Grace's Guide

British Industrial History

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British Inventor

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1926 The oil tanker, BRITISH INVENTOR, was the first vessel to be constructed on the Isherwood bracketless system.

The machinery installation, which is fitted aft, comprises a single set of triple-expansion engines, designed to give the vessel a speed of 11 knots. Steam is raised in three cylindrical boilers fitted with Howden's forced draught and arranged for oil burning.

The interest in this vessel lies with the bracketless system of ship construction, recently introduced by Sir Joseph William Isherwood. In it the flanged brackets at the bulkheads, which are associated with the usual longitudinal Isherwood framing, are entirely avoided by a rearrangement of the structural members of the hull. The ends of the longitudinals for the decks, sides and bottom are simply snipped off, resulting in a very considerable simplification of the plating and riveting work throughout the ship.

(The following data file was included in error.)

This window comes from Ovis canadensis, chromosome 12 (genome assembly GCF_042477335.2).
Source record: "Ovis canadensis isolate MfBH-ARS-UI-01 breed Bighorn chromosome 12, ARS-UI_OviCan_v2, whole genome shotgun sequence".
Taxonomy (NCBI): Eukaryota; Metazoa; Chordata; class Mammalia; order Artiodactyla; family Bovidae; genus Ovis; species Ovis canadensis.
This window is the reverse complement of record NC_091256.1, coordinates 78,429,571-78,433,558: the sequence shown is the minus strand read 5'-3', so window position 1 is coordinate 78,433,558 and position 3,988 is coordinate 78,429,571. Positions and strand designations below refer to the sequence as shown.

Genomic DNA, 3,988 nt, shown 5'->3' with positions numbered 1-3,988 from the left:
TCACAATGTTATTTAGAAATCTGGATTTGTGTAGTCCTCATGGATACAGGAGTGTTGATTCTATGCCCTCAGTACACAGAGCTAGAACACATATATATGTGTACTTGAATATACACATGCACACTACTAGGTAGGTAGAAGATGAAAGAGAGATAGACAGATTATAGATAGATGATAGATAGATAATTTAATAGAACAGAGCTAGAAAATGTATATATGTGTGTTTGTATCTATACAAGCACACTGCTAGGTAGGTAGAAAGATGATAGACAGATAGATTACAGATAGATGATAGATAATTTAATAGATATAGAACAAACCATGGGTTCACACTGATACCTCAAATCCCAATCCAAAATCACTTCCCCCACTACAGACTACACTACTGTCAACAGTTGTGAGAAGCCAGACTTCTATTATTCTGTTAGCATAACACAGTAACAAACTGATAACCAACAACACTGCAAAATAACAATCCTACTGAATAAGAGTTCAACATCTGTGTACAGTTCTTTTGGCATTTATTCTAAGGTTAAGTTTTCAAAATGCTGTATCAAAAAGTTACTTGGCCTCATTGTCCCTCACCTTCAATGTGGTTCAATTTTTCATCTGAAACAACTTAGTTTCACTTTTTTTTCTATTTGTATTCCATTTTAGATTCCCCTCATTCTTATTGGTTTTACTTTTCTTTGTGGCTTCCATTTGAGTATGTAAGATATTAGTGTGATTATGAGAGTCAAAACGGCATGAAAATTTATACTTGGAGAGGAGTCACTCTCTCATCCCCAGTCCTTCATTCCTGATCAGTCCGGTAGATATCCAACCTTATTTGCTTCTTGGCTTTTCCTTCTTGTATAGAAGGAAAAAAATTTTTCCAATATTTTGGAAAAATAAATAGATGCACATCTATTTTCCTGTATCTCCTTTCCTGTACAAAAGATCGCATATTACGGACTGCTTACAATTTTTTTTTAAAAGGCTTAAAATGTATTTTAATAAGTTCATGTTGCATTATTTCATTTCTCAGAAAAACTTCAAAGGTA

During the trials, although the vessel was run at a speed of 11 1/2 knots, there was, we learn, a marked absence of vibration, while the deflection tests which were made by Sir Joseph William Isherwood at Jarrow proved entirely satisfactory. Some motor tankers of this new type are to be built in both America and Norway.


Length - 447ft. Beam 57ft. 8in. Designed to carry 10,650 tons deadweight, on a moderate draught.

1926 July. built by Palmers Shipbuilding and Iron Co, the British Inventor was handed over to the British Tanker Co after undergoing successful trials at the end of last week[1]

See Also


Sources of Information

  1. The Engineer 1926/07/16